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TORTURE ME_ The Bandits MC

By:Leah Wilde & Ada Stone

Chapter One

The city’s horizon was alight with a bloody sunrise. Gage couldn’t take his eyes off it, no matter how hard he tried to focus on the stack of papers on his desk. He usually wasn’t in the office this early, but he couldn’t sleep the night before. He kept waking up from nightmares and immediately forgetting what they were about. The darkness of his own bedroom and the loneliness of his empty house were too creepy for him. At least here, in the shared office space where he pimped himself out as a private investigator, he could hear his downstairs neighbors, a dental office, begin to turn on their buzzing equipment and loud televisions. It simultaneously annoyed him and somehow made him feel a little less alone.

Ding. The bell above his door jingled, jolting him out of his gloomy thoughts. An older couple, with greying hair and immaculately dry-cleaned clothes, stepped through his door, their eyes darting anxiously around Gage’s office. “Can I help you?” Gage asked, straightening up a little in his chair. He usually didn’t get business this early in the day. These people must have been desperate.

“Um, yes, hello,” the older man said, removing his hat from his head and holding it to his chest. He fidgeted with the brim of his hat awkwardly, staring at Gage rather than saying anything coherent.

“Uh, why don’t you go ahead and have a seat?” Gage said, gesturing to the two chairs in front his desk. The couple looked at each other, and Gage had a feeling they were silently debating whether to stay or go, but after a few seconds, the woman stepped forward and sat down, gripping her purse so tightly in her hands that her knuckles shone white through her skin.

They were quiet a minute, both staring down at their laps rather than meeting Gage’s eyes. An experienced investigator might have thought they were behaving strangely, like some aliens that couldn’t speak the language or something like that. But Gage had been around enough tragedy during his time on the job that he able to tell when someone was carrying a heavy weight around in their heart. Something was wrong. Very wrong. These people needed help.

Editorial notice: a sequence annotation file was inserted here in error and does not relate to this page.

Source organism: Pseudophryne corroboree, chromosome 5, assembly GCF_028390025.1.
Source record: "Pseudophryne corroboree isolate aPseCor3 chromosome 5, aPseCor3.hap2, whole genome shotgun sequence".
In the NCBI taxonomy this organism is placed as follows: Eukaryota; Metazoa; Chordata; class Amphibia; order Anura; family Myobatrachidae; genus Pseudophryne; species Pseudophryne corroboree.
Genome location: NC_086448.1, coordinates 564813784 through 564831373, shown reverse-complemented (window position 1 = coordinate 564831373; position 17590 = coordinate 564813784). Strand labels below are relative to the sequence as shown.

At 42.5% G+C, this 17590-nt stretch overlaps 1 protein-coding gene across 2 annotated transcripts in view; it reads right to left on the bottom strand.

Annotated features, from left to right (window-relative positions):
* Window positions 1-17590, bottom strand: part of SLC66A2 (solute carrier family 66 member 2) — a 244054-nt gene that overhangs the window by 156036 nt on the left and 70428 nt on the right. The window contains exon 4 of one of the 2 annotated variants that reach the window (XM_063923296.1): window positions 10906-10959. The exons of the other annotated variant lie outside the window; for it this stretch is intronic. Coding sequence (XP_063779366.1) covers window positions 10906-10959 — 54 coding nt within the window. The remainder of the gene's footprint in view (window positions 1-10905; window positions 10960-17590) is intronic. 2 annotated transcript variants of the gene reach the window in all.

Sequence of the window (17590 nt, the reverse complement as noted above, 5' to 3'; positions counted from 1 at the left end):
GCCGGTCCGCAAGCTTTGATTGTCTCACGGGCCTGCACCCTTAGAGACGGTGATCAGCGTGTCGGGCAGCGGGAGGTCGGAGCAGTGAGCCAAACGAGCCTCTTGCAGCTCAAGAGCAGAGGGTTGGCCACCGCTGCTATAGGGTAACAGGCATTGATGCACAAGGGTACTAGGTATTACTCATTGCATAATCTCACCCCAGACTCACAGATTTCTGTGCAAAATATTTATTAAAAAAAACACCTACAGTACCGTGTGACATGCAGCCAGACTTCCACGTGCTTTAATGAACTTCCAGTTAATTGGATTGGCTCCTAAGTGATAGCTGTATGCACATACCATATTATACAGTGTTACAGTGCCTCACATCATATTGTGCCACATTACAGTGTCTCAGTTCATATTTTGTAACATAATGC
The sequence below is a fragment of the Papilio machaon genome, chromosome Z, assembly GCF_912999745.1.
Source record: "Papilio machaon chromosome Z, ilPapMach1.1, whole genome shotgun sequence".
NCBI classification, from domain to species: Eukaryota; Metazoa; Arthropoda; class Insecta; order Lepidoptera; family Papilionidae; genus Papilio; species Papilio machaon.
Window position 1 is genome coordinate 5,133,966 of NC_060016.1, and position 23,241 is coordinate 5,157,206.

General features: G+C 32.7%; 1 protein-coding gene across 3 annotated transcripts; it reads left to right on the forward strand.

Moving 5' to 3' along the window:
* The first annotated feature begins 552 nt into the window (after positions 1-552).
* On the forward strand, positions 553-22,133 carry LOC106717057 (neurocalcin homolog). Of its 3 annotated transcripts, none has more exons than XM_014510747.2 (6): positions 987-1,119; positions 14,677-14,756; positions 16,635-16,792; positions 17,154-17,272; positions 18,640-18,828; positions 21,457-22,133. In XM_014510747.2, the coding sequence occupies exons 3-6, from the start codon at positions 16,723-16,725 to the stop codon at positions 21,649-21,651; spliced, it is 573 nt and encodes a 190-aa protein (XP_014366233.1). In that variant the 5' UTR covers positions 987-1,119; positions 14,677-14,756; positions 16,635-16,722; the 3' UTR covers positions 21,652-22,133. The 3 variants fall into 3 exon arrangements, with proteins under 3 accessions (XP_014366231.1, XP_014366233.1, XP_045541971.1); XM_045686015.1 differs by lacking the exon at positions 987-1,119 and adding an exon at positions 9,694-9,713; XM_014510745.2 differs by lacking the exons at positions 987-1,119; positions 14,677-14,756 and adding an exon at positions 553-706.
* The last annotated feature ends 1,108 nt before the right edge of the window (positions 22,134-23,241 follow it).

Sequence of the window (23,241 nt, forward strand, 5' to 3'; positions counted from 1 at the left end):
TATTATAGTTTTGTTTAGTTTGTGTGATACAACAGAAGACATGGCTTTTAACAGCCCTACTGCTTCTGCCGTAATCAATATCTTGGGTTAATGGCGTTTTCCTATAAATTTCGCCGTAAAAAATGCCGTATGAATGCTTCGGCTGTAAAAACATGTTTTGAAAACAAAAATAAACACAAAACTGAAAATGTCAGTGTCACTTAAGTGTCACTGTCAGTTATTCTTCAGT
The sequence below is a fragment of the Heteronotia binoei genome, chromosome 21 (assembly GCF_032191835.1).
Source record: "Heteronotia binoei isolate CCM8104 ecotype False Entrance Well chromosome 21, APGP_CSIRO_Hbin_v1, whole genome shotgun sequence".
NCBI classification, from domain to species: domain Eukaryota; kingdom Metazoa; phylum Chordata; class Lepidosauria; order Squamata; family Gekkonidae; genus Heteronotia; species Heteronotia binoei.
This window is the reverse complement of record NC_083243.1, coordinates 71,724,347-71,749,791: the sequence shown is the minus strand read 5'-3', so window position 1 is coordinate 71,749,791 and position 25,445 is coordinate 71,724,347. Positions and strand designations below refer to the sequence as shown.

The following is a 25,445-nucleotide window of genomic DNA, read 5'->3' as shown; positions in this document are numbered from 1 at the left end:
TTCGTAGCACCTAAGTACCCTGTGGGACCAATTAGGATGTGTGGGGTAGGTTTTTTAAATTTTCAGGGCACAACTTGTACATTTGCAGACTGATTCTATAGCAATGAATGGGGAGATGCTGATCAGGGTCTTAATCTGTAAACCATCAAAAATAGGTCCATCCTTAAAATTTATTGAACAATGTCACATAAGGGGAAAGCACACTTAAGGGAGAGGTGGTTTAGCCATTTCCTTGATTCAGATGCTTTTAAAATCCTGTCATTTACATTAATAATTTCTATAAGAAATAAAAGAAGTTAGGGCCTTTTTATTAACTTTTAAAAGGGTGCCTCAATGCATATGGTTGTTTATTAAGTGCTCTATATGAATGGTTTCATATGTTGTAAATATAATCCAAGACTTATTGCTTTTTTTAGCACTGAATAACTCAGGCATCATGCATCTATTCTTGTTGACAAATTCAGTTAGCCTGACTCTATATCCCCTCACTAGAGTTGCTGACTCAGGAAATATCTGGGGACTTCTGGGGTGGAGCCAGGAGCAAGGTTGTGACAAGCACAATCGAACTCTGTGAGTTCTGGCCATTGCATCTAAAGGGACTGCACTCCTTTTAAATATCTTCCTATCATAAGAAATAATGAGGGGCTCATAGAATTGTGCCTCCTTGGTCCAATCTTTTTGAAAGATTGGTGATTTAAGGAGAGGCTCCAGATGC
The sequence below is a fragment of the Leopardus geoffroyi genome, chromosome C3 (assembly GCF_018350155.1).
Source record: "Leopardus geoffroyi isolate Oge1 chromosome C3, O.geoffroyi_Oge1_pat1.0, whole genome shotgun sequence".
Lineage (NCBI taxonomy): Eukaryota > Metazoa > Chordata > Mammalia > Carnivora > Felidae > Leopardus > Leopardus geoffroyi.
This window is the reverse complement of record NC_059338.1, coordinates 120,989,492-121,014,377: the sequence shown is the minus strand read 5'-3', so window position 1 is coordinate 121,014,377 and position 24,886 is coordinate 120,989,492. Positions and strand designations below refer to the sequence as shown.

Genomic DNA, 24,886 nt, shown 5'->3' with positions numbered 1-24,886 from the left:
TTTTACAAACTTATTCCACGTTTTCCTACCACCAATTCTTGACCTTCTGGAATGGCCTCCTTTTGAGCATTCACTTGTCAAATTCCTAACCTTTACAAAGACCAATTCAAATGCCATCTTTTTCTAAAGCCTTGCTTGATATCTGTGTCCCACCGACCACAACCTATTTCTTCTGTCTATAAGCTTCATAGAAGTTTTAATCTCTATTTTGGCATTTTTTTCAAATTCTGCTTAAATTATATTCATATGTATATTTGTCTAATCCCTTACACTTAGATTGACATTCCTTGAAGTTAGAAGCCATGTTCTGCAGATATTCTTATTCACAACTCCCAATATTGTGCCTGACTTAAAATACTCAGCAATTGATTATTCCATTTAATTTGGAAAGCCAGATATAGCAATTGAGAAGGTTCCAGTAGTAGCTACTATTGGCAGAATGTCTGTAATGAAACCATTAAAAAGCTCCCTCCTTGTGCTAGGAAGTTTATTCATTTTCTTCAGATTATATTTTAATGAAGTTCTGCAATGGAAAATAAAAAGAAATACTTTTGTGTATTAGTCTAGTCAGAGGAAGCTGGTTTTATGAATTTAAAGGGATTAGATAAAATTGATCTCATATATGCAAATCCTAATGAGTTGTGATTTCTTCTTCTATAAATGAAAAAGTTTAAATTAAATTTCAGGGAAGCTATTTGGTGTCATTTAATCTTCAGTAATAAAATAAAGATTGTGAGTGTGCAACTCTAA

“Who do I need to find for you?” Gage asked, cutting through the bullshit niceties to get right to the point.

His bluntness obviously surprised the man, who finally looked up and met Gage’s gaze directly. The older man had heavy-lidded, sad eyes—eyes that had clearly seen too much for one lifetime. Gage had a way with people. He could sense things like this. You sort of had to if you were going to be in this line of work. The most important questions never get answered verbally. That’s what Gage always used to say to his ex-girlfriend, Fiona, anyway. People don’t ever just say what you need them to say, Gage thought. You have to read them. The most crucial answers come during moments of silence. And this silence spoke volumes. Gage could practically smell the grief wafting off of their bodies.

The woman slowly began to unzip her purse, the sound of it loud and harsh in the solemn quiet of the office. A second later, she pulled out a long, thin photograph, something that had probably just been taken out of its frame for this purpose. The woman stared down at it for a second, the shadow of a smile playing across her lips before falling away. A moment later, she handed the photograph across the desk to Gage, who took it between his fingertips, handling it with care.

The photograph depicted a happy, smiling teenage girl with bright green eyes and a birthmark the size of a quarter right in the middle of her left cheek. In the picture, she was on a swing, her hair caught in the wind, her legs stuck out in front of her, ready to swing back at any moment.

Every time Gage took a case like this, it was like another tiny little shard of glass was shoved carefully into his heart, strategically placed where it would cause the most pain without stopping the flow of blood. At least, that’s what it felt like. But it didn’t matter. He knew he was taking this case. He knew where it was going already, even if it was important for the parents to explain it, to have their voices heard.

“It’s our daughter,” the man said in a low, small voice. Gage could tell he was trying to keep his tone steady, to stay calm for his wife, who trembled in the seat next to him despite the heat of the office.

“What’s her name?” Gage asked, staring into the eyes of the girl in the photograph, trying to commit her image to memory.

“Victoria Greenwood,” the mother said, staring down at her own wrinkled hands. “But she goes by Tori nowadays.”

“When did you last see her?” Gage asked, placing the photograph down on the desk so that Tori’s mother could take it back if she needed to. Instead, the picture sat in the middle of the desk, untouched. Gage would put it in his files later, if the parents left it with him.